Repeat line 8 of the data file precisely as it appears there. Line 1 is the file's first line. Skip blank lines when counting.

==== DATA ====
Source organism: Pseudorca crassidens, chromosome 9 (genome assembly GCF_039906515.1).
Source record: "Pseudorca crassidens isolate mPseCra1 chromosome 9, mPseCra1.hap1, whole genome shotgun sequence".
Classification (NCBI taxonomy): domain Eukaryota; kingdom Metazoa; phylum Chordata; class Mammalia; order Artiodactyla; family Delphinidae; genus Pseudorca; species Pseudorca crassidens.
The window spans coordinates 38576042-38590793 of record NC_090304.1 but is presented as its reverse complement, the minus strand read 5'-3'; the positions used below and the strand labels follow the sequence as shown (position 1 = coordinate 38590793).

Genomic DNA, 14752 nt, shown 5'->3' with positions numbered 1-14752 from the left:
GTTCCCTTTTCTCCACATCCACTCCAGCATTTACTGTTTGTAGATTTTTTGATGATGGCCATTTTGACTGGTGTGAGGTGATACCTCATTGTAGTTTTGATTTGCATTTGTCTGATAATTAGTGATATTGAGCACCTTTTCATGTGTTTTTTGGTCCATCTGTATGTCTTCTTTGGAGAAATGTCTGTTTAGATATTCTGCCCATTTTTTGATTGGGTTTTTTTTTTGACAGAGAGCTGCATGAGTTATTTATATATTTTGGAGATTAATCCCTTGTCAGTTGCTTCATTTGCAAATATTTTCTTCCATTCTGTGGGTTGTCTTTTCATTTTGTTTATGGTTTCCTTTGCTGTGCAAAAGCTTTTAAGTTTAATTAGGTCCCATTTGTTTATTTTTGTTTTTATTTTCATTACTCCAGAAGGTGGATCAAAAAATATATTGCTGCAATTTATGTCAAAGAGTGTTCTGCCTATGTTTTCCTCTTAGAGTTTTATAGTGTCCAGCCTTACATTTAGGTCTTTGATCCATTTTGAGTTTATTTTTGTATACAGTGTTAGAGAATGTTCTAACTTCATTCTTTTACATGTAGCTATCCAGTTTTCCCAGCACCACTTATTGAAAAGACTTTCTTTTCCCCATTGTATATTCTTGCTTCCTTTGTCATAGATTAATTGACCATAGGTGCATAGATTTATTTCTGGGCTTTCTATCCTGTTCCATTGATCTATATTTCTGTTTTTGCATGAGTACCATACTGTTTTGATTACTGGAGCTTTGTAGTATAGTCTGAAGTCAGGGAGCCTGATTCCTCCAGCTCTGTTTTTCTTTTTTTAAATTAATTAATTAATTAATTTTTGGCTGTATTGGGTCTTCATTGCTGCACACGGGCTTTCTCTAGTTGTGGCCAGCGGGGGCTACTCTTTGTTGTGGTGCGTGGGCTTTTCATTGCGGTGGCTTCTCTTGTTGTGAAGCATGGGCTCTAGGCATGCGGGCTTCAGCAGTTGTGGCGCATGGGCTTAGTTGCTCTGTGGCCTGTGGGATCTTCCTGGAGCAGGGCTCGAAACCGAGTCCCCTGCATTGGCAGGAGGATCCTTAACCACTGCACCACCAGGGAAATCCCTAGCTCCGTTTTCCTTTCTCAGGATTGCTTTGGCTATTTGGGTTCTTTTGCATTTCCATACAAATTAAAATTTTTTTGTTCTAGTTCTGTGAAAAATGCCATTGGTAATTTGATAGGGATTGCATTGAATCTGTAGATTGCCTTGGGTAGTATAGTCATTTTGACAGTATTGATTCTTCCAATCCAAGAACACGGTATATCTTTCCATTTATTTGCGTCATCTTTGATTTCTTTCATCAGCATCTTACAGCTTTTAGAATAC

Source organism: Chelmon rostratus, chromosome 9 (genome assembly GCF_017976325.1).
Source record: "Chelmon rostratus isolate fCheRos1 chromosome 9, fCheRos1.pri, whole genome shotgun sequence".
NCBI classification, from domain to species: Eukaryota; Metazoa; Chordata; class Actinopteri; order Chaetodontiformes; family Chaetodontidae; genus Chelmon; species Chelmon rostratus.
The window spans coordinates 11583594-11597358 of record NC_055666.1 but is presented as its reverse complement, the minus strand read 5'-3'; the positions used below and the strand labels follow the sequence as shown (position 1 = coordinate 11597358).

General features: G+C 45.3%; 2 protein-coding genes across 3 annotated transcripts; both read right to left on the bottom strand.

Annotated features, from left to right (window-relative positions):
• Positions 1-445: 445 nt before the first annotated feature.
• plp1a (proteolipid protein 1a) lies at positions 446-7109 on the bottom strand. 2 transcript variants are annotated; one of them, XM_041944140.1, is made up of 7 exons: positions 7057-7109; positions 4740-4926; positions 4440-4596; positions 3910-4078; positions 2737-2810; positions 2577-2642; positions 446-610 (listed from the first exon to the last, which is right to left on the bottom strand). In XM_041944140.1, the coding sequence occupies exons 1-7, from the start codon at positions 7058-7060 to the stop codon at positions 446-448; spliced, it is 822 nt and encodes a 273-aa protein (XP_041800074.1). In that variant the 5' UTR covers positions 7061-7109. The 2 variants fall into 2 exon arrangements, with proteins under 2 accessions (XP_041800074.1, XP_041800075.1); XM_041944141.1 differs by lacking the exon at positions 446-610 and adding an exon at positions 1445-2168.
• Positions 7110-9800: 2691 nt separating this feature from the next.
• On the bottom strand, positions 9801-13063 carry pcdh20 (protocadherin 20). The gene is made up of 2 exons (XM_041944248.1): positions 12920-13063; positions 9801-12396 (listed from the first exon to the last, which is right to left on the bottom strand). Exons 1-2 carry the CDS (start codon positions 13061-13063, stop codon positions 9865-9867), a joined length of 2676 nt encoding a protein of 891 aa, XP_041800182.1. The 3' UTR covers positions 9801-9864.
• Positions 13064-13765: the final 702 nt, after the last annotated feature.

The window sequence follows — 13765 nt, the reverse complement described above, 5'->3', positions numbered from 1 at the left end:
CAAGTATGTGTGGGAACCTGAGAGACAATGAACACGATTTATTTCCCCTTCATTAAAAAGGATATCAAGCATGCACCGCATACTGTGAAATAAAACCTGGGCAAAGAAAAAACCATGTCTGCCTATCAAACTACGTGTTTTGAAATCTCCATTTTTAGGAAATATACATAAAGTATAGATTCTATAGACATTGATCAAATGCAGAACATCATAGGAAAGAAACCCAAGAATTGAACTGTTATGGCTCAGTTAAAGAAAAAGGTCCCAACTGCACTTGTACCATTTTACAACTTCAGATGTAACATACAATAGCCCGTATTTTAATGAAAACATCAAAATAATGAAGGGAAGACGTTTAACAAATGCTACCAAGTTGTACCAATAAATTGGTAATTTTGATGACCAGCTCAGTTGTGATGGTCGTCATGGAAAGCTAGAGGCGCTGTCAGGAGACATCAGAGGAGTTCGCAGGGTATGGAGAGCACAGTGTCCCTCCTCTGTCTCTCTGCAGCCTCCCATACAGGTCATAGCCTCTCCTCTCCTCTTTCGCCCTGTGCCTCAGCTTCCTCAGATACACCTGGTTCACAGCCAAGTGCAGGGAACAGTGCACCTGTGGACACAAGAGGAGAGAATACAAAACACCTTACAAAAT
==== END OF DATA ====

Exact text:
Source record: "Chelmon rostratus isolate fCheRos1 chromosome 9, fCheRos1.pri, whole genome shotgun sequence".